Mozambicans march to honor protest rapper after his death

Streaming HUBMarch 17, 2023

MAPUTO, Mozambique (AP) — Mozambicans are planning marches across the country to honor Azagia, a popular protest rapper and fierce government critic who died last week.

Memorial marches have been planned in every major city on Saturday for the musician who died after an epileptic seizure at the age of 38.

The nationwide demonstrations follow a funeral procession for Azagia on Wednesday, with thousands marching through the streets of the capital Maputo, chanting slogans such as “resistance” and “power to the people”.

Riot police used tear gas to disperse the crowd as it tried to carry Ajgaia’s coffin in front of Ponta Vermelha, the official residence of the president.

Such mass demonstrations criticizing the government of President Filipe Nyusi are rare in Mozambique.

“Azhgaiya was the hero of the people. More hero than president, so we are taking him to the president’s house,” said Walter, a protester, who declined to give his last name for his safety. Speaking before the procession was dispersed, he said: “Nothing like this (the march) has ever happened before.”

Azagaia, whose real name was Edson da Luz, was known for openly denouncing government corruption in his music and had a large following, especially among young people.

Thousands of people are expected to take part in commemorative marches planned for Saturday in all 11 provinces of Mozambique. However, police have refused to authorize a demonstration in the northern province of Cabo Delgado, where the government has been fighting an Islamist extremist insurgency since 2017.

Authorities have told organizers in the Cabo Delgado towns of Montepuez and Pemba that marches may be allowed for a second day when public sentiment calms down.

Mozambique has occasionally seen protests over fuel and bread prices but such mass demonstrations celebrating opposition activists are unusual.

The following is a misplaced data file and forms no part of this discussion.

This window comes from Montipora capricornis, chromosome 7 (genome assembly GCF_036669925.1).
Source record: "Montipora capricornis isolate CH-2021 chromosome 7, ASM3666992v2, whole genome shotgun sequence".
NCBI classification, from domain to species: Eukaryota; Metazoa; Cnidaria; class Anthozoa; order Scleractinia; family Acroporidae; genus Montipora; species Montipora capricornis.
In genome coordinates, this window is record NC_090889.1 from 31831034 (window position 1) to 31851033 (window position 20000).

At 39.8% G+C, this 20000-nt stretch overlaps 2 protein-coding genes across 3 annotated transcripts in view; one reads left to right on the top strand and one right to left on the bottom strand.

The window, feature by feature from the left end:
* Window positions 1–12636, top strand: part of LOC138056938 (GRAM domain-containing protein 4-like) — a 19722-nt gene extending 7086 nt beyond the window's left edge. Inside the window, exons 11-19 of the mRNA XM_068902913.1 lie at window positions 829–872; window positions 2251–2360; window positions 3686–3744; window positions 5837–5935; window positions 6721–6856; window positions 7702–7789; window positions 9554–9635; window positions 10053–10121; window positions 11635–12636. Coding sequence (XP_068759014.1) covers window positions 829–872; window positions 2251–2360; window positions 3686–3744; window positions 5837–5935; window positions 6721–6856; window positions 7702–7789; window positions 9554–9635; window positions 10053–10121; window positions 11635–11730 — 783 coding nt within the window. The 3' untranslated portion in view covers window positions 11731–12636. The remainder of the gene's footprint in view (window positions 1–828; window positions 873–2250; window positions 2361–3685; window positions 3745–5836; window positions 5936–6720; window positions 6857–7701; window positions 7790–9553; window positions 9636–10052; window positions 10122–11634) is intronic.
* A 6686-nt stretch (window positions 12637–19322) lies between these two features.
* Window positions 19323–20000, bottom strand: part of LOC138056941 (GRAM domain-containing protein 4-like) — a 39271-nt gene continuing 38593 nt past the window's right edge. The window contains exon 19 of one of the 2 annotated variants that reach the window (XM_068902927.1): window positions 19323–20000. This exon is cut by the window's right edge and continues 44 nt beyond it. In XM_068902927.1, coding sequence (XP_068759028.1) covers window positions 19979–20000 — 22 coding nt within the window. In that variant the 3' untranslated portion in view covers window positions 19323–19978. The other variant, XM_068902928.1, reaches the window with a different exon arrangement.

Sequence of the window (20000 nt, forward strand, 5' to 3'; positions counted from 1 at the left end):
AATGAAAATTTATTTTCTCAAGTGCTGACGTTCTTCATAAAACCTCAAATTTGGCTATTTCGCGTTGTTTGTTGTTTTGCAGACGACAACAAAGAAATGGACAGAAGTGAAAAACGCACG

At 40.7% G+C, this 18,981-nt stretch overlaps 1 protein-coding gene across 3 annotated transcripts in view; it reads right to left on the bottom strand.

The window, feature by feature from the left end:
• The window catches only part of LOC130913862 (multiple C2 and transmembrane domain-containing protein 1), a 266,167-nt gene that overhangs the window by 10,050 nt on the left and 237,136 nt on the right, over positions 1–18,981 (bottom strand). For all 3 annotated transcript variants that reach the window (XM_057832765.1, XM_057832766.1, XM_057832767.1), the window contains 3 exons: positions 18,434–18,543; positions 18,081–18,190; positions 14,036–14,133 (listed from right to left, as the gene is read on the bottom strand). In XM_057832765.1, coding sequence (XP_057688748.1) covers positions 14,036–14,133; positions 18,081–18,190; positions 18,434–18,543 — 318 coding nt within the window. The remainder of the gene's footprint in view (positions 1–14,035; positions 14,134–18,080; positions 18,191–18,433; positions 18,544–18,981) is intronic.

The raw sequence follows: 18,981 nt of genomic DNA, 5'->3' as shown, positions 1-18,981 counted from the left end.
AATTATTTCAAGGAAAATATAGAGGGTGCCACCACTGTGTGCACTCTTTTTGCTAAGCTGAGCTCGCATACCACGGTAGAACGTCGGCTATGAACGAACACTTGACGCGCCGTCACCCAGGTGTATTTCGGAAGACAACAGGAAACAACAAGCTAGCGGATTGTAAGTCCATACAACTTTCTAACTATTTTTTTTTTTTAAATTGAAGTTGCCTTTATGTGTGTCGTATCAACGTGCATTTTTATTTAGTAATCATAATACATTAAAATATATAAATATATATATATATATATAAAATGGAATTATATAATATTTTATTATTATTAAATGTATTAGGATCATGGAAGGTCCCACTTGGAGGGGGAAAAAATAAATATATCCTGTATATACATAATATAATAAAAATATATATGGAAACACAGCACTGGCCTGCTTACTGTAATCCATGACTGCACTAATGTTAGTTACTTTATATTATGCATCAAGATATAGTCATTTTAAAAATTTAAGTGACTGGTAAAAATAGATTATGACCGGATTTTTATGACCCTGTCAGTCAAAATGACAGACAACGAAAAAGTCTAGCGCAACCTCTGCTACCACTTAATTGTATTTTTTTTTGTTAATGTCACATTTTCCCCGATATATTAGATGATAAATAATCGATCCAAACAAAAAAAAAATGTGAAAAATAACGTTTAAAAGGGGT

The day after Ajagaia died, a vigil was held in Maputo where hundreds of people came to listen to the tributes, many of whom explicitly criticized the ruling party Frelimo.

“[Azhagia]never took sides with any political party because he was the voice of the people,” Tirso Sitto, an organizer of the vigil, told The Associated Press. He showed us that things have not changed since independence (in 1975). The only thing that has changed is the skin color (of the rulers).

Azagaia gained a passionate following and notoriety with songs such as “Povo no poder” (“Power to the People”), which was released in 2008 during protests against rising fuel prices. The rapper accused the politicians of stealing the luxury life of the common people. Since then it has become an anthem of protest against the government. Other songs commented on issues such as police brutality and drug trafficking.

In recognition of his popularity, Mozambican officials paid tribute to Azagia.

Mozambican Minister of Culture Aldevina Materula said, “Mozambique music and culture is in mourning.”

Nevertheless, Ajgaiah was often treated with hostility by the government when he was alive. His songs were generally censored on state media and the Attorney General’s Office accused him of inciting violence after the release of “Povo no poder”.


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